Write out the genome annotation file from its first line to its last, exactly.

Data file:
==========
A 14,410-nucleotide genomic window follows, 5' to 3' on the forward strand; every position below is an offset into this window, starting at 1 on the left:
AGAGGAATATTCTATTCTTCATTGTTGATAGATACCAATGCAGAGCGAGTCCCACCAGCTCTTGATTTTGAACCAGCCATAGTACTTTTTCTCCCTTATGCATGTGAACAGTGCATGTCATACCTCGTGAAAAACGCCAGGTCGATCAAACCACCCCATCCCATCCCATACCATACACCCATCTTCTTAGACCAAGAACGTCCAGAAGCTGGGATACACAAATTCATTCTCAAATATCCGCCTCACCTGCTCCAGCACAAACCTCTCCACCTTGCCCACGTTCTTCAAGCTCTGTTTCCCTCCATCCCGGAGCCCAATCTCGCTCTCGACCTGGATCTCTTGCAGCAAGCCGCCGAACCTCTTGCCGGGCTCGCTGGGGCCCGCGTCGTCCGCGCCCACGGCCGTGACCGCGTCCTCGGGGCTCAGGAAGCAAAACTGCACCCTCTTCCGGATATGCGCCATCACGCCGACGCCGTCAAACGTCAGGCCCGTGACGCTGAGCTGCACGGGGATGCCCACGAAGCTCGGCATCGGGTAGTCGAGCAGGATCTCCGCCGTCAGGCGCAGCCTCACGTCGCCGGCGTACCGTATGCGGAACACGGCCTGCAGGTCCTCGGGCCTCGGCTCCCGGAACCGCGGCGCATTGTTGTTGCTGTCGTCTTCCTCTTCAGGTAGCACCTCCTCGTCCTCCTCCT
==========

A 14,410-nucleotide genomic window follows, 5' to 3' on the forward strand; every position below is an offset into this window, starting at 1 on the left:
AGAGGAATATTCTATTCTTCATTGTTGATAGATACCAATGCAGAGCGAGTCCCACCAGCTCTTGATTTTGAACCAGCCATAGTACTTTTTCTCCCTTATGCATGTGAACAGTGCATGTCATACCTCGTGAAAAACGCCAGGTCGATCAAACCACCCCATCCCATCCCATACCATACACCCATCTTCTTAGACCAAGAACGTCCAGAAGCTGGGATACACAAATTCATTCTCAAATATCCGCCTCACCTGCTCCAGCACAAACCTCTCCACCTTGCCCACGTTCTTCAAGCTCTGTTTCCCTCCATCCCGGAGCCCAATCTCGCTCTCGACCTGGATCTCTTGCAGCAAGCCGCCGAACCTCTTGCCGGGCTCGCTGGGGCCCGCGTCGTCCGCGCCCACGGCCGTGACCGCGTCCTCGGGGCTCAGGAAGCAAAACTGCACCCTCTTCCGGATATGCGCCATCACGCCGACGCCGTCAAACGTCAGGCCCGTGACGCTGAGCTGCACGGGGATGCCCACGAAGCTCGGCATCGGGTAGTCGAGCAGGATCTCCGCCGTCAGGCGCAGCCTCACGTCGCCGGCGTACCGTATGCGGAACACGGCCTGCAGGTCCTCGGGCCTCGGCTCCCGGAACCGCGGCGCATTGTTGTTGCTGTCGTCTTCCTCTTCAGGTAGCACCTCCTCGTCCTCCTCCT